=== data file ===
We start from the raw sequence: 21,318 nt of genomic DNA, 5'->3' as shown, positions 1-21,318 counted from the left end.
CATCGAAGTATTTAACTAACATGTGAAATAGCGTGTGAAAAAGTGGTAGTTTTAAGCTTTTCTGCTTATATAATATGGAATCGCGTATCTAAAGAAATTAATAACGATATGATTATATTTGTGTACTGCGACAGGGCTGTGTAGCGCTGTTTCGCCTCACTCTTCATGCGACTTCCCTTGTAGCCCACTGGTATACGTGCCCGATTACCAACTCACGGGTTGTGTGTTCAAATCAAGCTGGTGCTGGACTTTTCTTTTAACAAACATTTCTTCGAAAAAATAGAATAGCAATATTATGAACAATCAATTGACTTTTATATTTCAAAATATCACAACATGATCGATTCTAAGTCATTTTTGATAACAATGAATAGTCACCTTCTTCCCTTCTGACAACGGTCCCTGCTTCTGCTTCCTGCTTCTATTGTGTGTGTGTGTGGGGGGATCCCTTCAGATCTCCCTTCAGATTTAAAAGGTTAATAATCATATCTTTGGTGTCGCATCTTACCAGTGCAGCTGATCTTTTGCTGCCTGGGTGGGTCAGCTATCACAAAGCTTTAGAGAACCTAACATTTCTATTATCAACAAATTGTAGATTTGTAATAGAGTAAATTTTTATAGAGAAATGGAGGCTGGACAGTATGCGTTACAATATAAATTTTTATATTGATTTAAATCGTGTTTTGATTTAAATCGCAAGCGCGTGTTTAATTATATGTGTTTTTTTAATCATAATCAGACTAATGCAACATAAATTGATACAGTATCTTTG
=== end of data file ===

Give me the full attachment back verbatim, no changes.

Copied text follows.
We start from the raw sequence: 21,318 nt of genomic DNA, 5'->3' as shown, positions 1-21,318 counted from the left end.
CATCGAAGTATTTAACTAACATGTGAAATAGCGTGTGAAAAAGTGGTAGTTTTAAGCTTTTCTGCTTATATAATATGGAATCGCGTATCTAAAGAAATTAATAACGATATGATTATATTTGTGTACTGCGACAGGGCTGTGTAGCGCTGTTTCGCCTCACTCTTCATGCGACTTCCCTTGTAGCCCACTGGTATACGTGCCCGATTACCAACTCACGGGTTGTGTGTTCAAATCAAGCTGGTGCTGGACTTTTCTTTTAACAAACATTTCTTCGAAAAAATAGAATAGCAATATTATGAACAATCAATTGACTTTTATATTTCAAAATATCACAACATGATCGATTCTAAGTCATTTTTGATAACAATGAATAGTCACCTTCTTCCCTTCTGACAACGGTCCCTGCTTCTGCTTCCTGCTTCTATTGTGTGTGTGTGTGGGGGGATCCCTTCAGATCTCCCTTCAGATTTAAAAGGTTAATAATCATATCTTTGGTGTCGCATCTTACCAGTGCAGCTGATCTTTTGCTGCCTGGGTGGGTCAGCTATCACAAAGCTTTAGAGAACCTAACATTTCTATTATCAACAAATTGTAGATTTGTAATAGAGTAAATTTTTATAGAGAAATGGAGGCTGGACAGTATGCGTTACAATATAAATTTTTATATTGATTTAAATCGTGTTTTGATTTAAATCGCAAGCGCGTGTTTAATTATATGTGTTTTTTTAATCATAATCAGACTAATGCAACATAAATTGATACAGTATCTTTG